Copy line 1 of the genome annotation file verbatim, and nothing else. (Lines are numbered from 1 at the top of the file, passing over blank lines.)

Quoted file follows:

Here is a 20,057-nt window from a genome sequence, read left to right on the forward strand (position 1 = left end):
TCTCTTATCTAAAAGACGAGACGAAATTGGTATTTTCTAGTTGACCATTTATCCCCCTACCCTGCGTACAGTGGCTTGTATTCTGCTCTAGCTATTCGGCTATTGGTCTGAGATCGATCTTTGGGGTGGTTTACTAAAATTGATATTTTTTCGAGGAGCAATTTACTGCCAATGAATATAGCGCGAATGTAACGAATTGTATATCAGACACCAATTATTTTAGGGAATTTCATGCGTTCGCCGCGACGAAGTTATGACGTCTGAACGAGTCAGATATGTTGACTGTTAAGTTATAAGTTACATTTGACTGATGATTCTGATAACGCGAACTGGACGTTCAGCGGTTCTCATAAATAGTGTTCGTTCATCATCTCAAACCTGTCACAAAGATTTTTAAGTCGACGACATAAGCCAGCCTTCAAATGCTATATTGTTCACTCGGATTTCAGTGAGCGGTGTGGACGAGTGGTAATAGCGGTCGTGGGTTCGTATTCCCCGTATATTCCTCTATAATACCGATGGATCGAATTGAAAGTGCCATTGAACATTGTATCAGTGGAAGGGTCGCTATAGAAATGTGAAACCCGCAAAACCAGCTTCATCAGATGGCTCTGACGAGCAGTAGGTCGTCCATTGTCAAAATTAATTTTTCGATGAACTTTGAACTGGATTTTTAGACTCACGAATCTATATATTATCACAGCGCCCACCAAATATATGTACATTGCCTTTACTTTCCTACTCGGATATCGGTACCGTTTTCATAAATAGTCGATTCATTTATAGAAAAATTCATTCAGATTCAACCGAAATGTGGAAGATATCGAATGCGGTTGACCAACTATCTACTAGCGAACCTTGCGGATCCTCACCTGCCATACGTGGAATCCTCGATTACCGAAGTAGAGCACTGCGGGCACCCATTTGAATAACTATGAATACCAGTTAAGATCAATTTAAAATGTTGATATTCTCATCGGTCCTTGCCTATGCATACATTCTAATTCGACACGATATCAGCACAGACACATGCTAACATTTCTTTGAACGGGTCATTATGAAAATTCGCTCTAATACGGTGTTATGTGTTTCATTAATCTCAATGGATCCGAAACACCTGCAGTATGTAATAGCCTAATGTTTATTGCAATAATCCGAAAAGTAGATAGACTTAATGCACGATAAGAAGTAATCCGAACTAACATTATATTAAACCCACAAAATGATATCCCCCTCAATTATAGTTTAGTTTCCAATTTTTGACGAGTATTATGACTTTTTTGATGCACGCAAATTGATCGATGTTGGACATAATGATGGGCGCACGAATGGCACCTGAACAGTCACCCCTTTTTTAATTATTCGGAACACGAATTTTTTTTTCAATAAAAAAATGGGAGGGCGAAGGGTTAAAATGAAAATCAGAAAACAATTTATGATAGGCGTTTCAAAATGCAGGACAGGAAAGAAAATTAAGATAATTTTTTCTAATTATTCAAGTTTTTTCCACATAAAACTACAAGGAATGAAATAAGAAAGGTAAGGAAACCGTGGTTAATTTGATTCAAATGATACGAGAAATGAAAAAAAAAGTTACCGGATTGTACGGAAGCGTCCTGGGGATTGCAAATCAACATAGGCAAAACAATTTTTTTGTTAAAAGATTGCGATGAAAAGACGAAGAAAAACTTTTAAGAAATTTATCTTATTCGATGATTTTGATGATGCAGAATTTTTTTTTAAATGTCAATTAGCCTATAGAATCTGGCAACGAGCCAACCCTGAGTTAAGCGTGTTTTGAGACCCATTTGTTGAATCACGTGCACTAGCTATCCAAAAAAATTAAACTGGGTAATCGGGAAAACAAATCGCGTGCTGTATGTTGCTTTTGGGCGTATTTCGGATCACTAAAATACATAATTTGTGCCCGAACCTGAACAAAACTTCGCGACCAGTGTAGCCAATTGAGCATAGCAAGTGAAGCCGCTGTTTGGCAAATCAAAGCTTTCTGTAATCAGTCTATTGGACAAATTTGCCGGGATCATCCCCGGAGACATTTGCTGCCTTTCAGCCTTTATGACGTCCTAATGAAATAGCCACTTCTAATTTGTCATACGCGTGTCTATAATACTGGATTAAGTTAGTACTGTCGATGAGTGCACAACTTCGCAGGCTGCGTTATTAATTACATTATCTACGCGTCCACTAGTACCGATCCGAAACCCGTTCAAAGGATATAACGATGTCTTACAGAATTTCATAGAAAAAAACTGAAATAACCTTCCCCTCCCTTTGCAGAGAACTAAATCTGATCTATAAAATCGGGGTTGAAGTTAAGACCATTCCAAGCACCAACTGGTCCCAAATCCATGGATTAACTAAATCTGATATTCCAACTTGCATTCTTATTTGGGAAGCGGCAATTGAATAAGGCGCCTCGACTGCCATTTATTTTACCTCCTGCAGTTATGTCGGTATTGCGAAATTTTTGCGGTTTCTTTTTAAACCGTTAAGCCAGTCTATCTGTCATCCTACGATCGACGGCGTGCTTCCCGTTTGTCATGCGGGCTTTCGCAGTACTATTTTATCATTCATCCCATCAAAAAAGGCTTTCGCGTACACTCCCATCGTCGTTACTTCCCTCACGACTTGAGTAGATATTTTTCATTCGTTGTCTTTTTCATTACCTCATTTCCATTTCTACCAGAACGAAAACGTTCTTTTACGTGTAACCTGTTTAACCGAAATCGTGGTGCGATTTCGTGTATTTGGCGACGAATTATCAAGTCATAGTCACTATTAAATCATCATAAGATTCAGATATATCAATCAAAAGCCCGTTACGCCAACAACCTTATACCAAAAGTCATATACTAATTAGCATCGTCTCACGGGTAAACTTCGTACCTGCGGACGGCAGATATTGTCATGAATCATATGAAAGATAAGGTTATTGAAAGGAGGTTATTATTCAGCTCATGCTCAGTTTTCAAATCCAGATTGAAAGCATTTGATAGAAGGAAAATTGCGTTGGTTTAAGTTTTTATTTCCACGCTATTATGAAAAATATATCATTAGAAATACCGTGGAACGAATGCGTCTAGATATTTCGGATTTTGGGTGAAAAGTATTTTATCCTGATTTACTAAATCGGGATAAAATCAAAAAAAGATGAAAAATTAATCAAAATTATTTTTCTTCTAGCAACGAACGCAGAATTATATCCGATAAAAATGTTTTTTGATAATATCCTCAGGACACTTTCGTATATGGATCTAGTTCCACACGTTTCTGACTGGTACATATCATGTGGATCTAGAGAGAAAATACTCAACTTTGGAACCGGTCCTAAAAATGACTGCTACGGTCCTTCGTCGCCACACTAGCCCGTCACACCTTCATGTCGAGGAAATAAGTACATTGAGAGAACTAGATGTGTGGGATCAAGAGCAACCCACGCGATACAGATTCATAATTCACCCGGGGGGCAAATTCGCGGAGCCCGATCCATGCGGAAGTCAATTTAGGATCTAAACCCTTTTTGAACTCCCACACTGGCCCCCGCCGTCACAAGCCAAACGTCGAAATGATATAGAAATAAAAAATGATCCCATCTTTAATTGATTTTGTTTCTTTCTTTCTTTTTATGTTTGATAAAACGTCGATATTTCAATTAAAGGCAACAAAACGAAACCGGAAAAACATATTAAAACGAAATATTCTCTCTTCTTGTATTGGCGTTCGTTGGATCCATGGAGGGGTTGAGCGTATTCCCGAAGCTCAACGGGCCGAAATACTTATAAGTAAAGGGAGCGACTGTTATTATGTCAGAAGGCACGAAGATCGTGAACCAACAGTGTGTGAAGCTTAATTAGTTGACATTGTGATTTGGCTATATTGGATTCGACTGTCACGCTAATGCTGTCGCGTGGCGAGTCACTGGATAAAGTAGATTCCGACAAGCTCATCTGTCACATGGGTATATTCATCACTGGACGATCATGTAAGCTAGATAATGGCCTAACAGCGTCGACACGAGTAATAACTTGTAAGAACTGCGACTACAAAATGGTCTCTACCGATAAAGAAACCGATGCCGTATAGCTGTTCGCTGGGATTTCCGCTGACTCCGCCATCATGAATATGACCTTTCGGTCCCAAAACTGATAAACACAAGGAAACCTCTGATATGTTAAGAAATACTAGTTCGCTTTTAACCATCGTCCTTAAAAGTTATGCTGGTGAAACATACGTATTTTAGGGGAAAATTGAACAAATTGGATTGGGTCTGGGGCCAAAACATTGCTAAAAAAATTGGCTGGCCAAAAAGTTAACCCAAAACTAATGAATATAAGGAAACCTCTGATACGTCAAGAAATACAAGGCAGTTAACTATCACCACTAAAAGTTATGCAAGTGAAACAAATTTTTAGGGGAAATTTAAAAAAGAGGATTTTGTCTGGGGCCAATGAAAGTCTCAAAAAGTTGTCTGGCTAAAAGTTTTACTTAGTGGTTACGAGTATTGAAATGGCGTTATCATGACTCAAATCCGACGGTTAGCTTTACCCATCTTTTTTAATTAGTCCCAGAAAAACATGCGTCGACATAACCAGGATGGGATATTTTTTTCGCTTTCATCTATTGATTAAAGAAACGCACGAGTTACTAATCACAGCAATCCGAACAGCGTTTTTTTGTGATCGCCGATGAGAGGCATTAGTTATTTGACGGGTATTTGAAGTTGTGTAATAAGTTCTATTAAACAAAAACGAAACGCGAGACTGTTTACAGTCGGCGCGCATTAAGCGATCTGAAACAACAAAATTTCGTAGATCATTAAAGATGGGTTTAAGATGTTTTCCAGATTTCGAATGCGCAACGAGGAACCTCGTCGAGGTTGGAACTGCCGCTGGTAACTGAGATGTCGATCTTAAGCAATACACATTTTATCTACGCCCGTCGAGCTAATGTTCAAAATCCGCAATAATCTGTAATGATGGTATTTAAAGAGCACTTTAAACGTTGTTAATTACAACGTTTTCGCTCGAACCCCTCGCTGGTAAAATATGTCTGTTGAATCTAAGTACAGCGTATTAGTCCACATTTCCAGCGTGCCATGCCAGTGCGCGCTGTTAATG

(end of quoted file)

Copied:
Here is a 20,057-nt window from a genome sequence, read left to right on the forward strand (position 1 = left end):